We should abolish modern slavery before statues
Guest Writer –Erin Rizzato Devlin: In this historical moment, when our reality is being reshaped by new forces to fight discrimination and slavery, the best practice employed for such a task seems to be the popular fashion of removing statues. The frigid and (quite literally) stony-hearted bodies of bearded oppressors and senile slave-owners have been dragged from their standpoints and drowned in nearby rivers. Too bad they were already deceased two hundred years ago.
This collective act of displacing statues, however gratifying, is a symbolic performance in which people come together to erase the symbol of values and institutions that are surpassed and do not represent them any longer. This ‘suppression of oppression’ seems to have ignited the spirits of many of the freedom fighters of our age, who find their archenemies fossilised in time and standing on the high glory of an old plinth. Still, this has become nothing but a sterile act perpetrated against stone rather than the true criminals of modern slavery. The subtraction of public monuments, and all the meaning they may carry, is a gesture concerned with empowering its agents rather than the real victims who, at the very moment the ropes are being tied around slaver Robert Milligan’s neck, find themselves threatened by oppression and abuse.
For instance, the slavery involved in the production of chocolate, coffee and even bananas is the closest to our everyday lives. In fact, what we regard as a common, edible pleasure is mostly provided by the hardship of millions of men, women and children across the globe, the majority of which are obliged to offer sweat and blood in order to put those ordinary products on our tables. What we regard as a simple commodity, implies the labour and exploitation of many families’ existence on the other side of the ocean.
The supply chain that connects those native farmers to consumers in the West is dominated by a middle link of a handful of persons who make their profits by ensuring farm prices are kept disproportionately low and workload excessively high. Therefore, as consumers, we unconsciously become the commissioners of a real slave system to which we are blinded, by buying and demanding these products. Unfortunately, this injustice also lies hidden behind the ambiguous ”fair-trade” certification that has been used as a psychological marketing tactic by multinationals to induce purchasing whilst the corporation is, in truth, committing to very little.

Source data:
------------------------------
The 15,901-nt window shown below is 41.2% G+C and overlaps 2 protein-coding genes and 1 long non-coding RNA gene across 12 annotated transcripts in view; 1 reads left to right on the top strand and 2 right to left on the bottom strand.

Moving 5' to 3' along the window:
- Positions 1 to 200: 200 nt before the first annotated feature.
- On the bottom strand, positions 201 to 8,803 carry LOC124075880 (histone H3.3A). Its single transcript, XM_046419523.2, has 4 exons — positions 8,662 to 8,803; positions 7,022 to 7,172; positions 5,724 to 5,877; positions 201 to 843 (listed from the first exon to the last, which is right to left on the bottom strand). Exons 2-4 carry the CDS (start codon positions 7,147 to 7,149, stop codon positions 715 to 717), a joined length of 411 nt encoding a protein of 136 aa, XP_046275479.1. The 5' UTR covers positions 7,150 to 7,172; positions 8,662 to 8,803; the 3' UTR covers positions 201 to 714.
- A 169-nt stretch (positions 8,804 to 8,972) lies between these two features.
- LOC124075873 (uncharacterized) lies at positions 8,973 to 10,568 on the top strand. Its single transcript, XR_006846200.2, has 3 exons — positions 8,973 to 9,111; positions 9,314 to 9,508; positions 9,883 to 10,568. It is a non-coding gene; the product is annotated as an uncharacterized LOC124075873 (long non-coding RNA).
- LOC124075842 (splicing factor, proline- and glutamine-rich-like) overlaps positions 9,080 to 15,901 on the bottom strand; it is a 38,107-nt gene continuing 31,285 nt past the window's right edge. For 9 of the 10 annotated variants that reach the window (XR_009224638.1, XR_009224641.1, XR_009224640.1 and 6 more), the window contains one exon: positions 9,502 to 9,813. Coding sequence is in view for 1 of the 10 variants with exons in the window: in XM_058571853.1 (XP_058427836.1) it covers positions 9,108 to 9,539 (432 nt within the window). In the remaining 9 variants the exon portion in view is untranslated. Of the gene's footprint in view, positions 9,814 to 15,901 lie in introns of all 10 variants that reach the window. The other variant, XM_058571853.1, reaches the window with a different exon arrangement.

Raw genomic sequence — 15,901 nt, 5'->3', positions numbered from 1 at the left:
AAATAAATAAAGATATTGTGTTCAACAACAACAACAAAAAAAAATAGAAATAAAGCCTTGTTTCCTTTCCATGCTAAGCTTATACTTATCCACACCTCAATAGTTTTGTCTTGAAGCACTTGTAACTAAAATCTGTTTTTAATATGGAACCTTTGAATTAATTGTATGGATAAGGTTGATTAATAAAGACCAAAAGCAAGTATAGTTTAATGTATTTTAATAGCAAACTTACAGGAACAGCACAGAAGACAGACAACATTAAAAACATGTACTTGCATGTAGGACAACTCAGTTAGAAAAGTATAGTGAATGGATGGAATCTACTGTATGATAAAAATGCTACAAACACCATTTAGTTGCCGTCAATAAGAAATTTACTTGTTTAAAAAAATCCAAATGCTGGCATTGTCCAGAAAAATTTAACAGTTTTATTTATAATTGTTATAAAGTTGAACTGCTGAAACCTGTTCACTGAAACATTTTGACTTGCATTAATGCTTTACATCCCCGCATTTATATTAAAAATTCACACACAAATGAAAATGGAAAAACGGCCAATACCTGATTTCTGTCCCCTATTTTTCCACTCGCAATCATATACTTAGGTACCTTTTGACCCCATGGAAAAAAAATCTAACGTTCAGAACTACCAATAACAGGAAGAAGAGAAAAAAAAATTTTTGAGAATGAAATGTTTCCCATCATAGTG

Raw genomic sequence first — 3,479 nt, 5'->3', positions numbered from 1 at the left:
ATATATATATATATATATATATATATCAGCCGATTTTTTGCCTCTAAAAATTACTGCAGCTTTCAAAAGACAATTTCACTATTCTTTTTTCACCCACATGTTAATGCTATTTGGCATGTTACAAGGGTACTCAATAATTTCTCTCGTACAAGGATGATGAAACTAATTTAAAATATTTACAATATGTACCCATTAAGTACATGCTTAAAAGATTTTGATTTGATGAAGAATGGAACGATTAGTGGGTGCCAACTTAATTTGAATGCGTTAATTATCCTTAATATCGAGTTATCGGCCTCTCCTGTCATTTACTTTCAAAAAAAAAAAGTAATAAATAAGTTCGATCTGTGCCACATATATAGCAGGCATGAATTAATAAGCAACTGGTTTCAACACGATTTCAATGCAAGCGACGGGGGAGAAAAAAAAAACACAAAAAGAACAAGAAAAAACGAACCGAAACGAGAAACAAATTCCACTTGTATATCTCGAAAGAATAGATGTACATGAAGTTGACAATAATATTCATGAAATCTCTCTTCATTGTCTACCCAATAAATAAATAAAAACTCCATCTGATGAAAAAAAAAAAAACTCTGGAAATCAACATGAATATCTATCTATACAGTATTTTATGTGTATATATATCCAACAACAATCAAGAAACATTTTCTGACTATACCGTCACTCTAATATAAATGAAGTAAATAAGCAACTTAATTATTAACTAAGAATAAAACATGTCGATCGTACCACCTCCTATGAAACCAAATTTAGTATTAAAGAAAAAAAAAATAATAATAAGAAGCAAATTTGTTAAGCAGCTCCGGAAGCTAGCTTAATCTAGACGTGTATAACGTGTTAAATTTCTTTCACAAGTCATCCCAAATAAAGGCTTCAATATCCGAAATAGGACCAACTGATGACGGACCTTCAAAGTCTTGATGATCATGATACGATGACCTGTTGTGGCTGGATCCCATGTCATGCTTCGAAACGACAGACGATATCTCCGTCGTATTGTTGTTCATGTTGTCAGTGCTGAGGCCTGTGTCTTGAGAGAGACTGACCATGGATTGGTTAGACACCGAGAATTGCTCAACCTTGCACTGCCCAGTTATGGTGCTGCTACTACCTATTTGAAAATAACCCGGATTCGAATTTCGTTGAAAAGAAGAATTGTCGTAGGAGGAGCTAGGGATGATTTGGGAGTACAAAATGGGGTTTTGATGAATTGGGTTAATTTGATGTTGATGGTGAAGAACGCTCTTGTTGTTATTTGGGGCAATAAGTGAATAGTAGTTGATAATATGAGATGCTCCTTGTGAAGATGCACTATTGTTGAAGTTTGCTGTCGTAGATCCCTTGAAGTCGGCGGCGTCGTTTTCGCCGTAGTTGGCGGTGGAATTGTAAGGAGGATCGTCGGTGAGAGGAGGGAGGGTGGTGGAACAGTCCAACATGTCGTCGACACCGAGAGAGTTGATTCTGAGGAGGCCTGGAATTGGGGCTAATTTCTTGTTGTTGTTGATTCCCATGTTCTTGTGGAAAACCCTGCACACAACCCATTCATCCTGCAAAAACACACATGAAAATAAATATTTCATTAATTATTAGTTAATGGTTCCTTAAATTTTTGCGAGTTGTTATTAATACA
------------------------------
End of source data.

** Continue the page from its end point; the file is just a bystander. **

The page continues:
Rather than antagonising those who have turned to stone and earn little profit from the top of their pedestal, we should be more concerned with tearing down the monstrosity of modern slavery and its living flesh that still holds human bodies as hostages
An example of this expediency is represented by major household named companies who were historically involved in the destruction of democratic movements in Latin America. So the smaller the supply chain and business, the more likely its ethical commitment to ”fair-trade” can actually be trusted. These are uncomfortable truths that make us silent participants in invisible slavery that, however distant in space, is still existing in our time. Nevertheless, it is in our power to consider a simple act, such as the consumption of a cup of coffee, as a political strategy: these are the real revolutions we should be conducting.
(Source Information – A Thomson Reuters Foundation investigation (Dec 2019) over six months uncovered extensive slave labour running largely unchecked in Brazil’s billion-dollar coffee industry despite years of efforts to clean up the sector. Exclusively obtained data, analysis of public records, and dozens of interviews revealed coffee produced by forced labour was stamped slavery-free by top certification schemes and sold at a premium to major brands such as Starbucks and Nespresso.)